Recycled fabrics – has the trend peaked?

2023 may have been the year that the apparel sector’s focus on recycled materials finally waned. According to GlobalData’s patents data, the number of patents mentioning “recycled” filed by apparel companies hit a peak in August 2023.

Source: GlobalData

Since then, the number of apparel companies filing patents in this area seems to have trailed off slightly. With consumers becoming increasingly aware of sustainability issues – and legislation on ‘greenwashing’ claims pending – interest in recycled fibres appears to be dwindling.

Source: GlobalData

The top apparel companies filing recycling-related patents in the past year include NIKE, which is leading the way by a considerable margin with 122 patents filed on the topic. The next closest competitors in this field include adidas with a total of nine recycling-related patents and ASICS, with a total of seven recycling-related patents.

In April, Adidas announced that it now uses 96% recycled polyester in its products. The sports brand aims to replace virgin polyester with recycled wherever possible by the end of 2024.

In December, German sports brand Puma launched a “one-off” capsule collection made entirely from its recycled polyester RE:FIBRE fabric.

AI – apparel companies hire AI experts in 2023

The number of AI-related jobs in the apparel sector seems to have peaked in November 2023, according to GlobalData’s jobs data, with 2,898 jobs closing last month, up from just 1,683 jobs closing in December 2022.

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Source: GlobalData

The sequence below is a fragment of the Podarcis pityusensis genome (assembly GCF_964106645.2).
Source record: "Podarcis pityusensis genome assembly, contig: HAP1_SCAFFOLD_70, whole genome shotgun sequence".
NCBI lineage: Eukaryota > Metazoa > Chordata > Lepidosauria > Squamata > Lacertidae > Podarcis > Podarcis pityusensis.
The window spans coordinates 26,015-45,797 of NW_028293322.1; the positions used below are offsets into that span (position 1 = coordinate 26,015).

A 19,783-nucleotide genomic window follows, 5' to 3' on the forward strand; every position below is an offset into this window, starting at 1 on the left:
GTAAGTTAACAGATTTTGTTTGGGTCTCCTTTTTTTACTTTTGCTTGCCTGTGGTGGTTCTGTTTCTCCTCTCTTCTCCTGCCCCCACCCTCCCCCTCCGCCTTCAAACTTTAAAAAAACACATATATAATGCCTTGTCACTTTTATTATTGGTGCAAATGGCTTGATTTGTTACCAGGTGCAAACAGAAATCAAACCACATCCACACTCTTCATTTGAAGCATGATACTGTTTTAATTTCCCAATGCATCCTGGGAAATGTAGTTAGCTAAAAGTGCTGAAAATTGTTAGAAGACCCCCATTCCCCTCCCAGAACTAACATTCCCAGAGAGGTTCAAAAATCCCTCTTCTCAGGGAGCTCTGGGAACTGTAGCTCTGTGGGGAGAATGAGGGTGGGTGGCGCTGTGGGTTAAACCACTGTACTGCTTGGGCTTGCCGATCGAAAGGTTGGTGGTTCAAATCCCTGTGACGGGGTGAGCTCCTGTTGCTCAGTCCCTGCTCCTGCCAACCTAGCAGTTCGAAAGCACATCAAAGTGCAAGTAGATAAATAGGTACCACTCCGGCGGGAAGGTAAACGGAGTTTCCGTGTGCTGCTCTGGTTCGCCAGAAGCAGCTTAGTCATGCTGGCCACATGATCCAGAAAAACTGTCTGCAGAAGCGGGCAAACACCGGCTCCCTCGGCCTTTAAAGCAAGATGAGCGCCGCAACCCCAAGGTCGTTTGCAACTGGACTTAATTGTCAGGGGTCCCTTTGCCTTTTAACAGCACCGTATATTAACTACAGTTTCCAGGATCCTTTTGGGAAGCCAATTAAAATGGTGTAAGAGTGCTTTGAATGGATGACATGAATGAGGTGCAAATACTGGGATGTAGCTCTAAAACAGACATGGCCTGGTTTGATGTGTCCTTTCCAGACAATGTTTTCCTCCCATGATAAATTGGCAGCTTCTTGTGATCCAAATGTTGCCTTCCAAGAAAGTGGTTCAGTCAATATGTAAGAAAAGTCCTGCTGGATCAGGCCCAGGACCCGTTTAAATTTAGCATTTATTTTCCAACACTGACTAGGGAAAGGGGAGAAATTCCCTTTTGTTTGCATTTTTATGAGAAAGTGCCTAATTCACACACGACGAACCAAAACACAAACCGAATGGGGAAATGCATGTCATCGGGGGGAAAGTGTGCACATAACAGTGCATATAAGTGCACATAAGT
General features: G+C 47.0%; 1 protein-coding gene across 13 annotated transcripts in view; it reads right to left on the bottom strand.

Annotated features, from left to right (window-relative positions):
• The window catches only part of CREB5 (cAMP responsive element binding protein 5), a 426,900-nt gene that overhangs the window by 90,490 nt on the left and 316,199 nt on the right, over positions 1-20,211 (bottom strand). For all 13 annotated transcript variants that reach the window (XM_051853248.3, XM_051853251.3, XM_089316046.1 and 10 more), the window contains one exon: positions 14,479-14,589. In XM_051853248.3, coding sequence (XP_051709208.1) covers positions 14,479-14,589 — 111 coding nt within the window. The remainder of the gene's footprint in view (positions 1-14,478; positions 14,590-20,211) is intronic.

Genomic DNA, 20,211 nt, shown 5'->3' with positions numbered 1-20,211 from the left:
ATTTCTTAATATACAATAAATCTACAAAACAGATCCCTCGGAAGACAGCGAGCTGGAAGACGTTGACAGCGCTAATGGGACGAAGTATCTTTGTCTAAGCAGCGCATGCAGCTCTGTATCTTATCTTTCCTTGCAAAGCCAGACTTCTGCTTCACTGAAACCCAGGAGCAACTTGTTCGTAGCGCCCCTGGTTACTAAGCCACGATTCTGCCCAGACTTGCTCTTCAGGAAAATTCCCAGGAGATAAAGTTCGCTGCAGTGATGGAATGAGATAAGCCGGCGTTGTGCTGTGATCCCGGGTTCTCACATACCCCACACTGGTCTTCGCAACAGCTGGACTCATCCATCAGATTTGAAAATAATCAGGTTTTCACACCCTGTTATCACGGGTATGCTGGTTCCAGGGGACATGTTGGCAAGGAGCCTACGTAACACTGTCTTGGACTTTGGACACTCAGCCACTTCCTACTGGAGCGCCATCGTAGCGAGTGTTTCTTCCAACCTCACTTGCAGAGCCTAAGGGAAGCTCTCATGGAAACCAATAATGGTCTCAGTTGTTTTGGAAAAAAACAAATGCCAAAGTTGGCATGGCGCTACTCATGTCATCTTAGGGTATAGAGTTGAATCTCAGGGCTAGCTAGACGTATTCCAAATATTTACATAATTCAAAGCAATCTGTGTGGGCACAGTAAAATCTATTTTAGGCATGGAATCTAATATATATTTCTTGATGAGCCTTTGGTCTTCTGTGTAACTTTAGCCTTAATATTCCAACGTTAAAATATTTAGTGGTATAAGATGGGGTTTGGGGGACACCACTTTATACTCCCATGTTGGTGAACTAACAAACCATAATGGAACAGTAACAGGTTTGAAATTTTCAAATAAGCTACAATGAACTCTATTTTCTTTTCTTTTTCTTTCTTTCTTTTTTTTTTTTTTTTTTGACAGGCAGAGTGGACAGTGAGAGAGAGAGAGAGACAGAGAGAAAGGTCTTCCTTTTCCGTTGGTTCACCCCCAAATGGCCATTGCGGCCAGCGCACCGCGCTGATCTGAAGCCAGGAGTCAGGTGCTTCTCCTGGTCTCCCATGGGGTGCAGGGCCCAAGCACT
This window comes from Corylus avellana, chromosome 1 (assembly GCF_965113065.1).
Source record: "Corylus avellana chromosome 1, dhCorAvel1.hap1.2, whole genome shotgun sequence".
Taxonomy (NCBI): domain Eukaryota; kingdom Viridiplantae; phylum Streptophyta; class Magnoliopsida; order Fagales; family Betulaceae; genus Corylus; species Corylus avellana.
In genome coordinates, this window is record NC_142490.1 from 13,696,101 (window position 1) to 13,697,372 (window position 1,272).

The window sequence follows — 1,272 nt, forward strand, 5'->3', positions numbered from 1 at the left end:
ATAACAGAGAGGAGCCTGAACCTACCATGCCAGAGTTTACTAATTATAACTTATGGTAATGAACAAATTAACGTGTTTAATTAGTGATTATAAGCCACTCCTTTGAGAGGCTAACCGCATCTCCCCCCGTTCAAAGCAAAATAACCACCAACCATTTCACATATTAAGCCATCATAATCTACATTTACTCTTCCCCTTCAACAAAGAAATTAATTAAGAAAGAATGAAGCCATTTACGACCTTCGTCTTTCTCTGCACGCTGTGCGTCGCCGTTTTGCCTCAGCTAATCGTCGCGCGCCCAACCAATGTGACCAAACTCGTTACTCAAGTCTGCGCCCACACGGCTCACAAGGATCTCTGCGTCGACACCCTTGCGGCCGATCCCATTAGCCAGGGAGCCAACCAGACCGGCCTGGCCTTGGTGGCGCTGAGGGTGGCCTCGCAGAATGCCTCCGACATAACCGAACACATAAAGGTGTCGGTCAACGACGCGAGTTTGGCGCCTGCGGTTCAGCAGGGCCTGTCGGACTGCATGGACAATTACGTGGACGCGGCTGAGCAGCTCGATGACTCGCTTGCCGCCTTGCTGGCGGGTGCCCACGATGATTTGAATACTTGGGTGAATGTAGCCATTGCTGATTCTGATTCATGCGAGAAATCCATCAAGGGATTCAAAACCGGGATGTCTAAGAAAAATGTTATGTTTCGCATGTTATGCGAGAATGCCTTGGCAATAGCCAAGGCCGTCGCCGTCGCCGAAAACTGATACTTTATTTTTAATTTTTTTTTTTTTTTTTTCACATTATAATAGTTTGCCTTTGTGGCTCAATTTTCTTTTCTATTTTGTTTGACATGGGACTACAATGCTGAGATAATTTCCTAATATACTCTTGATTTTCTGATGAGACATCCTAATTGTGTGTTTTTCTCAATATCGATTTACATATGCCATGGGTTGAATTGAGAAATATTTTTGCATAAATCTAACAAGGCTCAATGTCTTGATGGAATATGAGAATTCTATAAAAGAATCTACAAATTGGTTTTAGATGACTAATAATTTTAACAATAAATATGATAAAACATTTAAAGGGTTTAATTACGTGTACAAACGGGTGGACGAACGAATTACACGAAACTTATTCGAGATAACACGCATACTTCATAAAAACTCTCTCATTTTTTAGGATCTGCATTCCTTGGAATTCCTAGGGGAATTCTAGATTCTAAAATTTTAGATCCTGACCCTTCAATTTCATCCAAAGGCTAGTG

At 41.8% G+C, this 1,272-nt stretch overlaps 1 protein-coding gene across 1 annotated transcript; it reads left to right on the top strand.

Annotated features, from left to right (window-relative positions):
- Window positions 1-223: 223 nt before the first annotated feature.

The top recruiters for AI jobs in the apparel sector this year include Amazon, Walmart and JD Sports.

GlobalData’s patents data suggests that interest in AI may also be past its peak, with the number of patents filed by apparel companies falling slightly in 2023 compared to 2022.

In August, Just Style reported that the number of designers employed in the apparel sector has more than doubled in the past year, despite growing concerns over AI’s impact on creatives working in the sector.

However, according to McKinsey & Co’s latest report, the overall financial impact of gen AI on the fashion industry is significant, with as much as a quarter of the value expected to be driven by use cases at the design and product development stage of the value chain in 2024.

Omnichannel – a key focus for apparel retailers

Omnichannel has been another key theme for apparel in the past 12 months. According to GlobalData’s jobs data, the number of closed jobs peaked in November 2023, with a total of 12,216 omnichannel jobs closing at apparel companies that month. This is up from just 4,371 omnichannel job closings in January 2023.

Source: GlobalData

The top hiring companies for omnichannel jobs include Penney OpCo, Abercrombie & Fitch and Tailored Brands Inc.

In July, UK activewear brand Sweaty Betty adopted NewStore’s mobile point-of-sale system to provide a “seamless and scalable omnichannel experience” in its 73 stores.